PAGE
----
Tuesday, 29 October 2013 00:00

Phone Bugging

phonebuggingThe History of Phone Bugging

Phone call surveillance has a long and colorful history. Ever since there have been telephones, there have been phone bugs. For law enforcement agents, spy organizations and even criminals themselves, phone bugging has been one of the easiest and most popular means of eavesdropping on conversations.

And as phone technology has evolved, so have phone bugging techniques. Phone bugging, also known as phone tapping or wiretapping, has been around since the 1890s. The term “wiretapping” comes from the early days of telephone call surveillance, when the practice involved the physical tapping of a phone wire with an electrical device. Since the early days of phone surveillance, there have been legal dilemmas and a myriad of regulations concerning the lawful use of wiretapping devices weighed against the rights of privacy for individuals.

Many controversies and scandals have revolved around the use of wiretapping techniques. Perhaps the most famous example was the Nixon administration’s use of illegal phone bugging tactics in the United States to spy on the activities of political opponents and others. The FBI’s infamous long-term director, J. Edgar Hoover, was also at the center of many controversial cases involving the often illegal use of phone surveillance technologies to spy on US citizens and public figures.

Phone tapping

has always been a favorite surveillance method among spy organizations worldwide. During the Cold War era, wiretapping became so widespread that it became standard procedure to check for bugging devices on the phones of diplomats, military intelligence personnel or anyone else who might have secrets or information of interest to “the enemy”.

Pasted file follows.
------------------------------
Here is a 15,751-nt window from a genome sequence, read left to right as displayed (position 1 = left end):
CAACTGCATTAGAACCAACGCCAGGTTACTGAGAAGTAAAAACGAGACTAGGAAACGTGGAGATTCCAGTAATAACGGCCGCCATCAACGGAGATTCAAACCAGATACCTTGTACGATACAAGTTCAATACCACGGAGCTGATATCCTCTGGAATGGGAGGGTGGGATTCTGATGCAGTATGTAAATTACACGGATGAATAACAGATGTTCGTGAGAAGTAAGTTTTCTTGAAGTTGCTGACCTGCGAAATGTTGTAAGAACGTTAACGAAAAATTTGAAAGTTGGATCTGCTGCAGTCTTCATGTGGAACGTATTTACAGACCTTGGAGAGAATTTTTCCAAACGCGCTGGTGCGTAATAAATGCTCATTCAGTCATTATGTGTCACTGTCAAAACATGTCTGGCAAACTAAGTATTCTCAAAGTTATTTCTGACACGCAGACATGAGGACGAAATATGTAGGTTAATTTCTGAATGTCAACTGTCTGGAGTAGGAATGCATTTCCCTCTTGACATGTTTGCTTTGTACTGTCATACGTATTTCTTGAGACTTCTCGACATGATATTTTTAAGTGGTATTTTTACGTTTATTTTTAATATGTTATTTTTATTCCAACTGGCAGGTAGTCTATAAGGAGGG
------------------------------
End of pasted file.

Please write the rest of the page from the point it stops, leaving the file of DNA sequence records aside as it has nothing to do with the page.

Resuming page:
In recent years, the definition of wiretapping has expanded to include the surveillance of emails, text messages and voice conversations on computers and other Internet-connected devices, as well as traditional phone calls. The ongoing drama revolving around the leak of information by the US National Security Agency employee Edward Snowden highlights just how controversial surveillance activities can be, even in these modern times.

Evolving Surveillance Technology

As phone technology has evolved and become ever more sophisticated, so have surveillance methods and phone bugging techniques. With the advent of cell phones and smartphones, surveillance technology has been refined and updated to meet the challenge. The old era of actual wiretapping is long gone and phone bugging is now in the realm of programmers and encryption experts. But as long as information is valuable, people will find a way to access it. Today’s phone bugging techniques are more about software and code and less and less about hardware. Governments and intelligence agencies (as well as criminals) now have the ability to not only listen in, but to also record, store and access huge databases of call information.

The collection and use of cell phone information by governments is a burning political issue. Many feel that government spy agencies have overstepped the bounds and there is a growing outcry against the widespread surveillance of citizens. But at this point, it seems unlikely that the trend towards universal monitoring of phone calls will be reversed. It seems that Big Brother is here to stay.

 

Last modified on Tuesday, 24 February 2015 12:05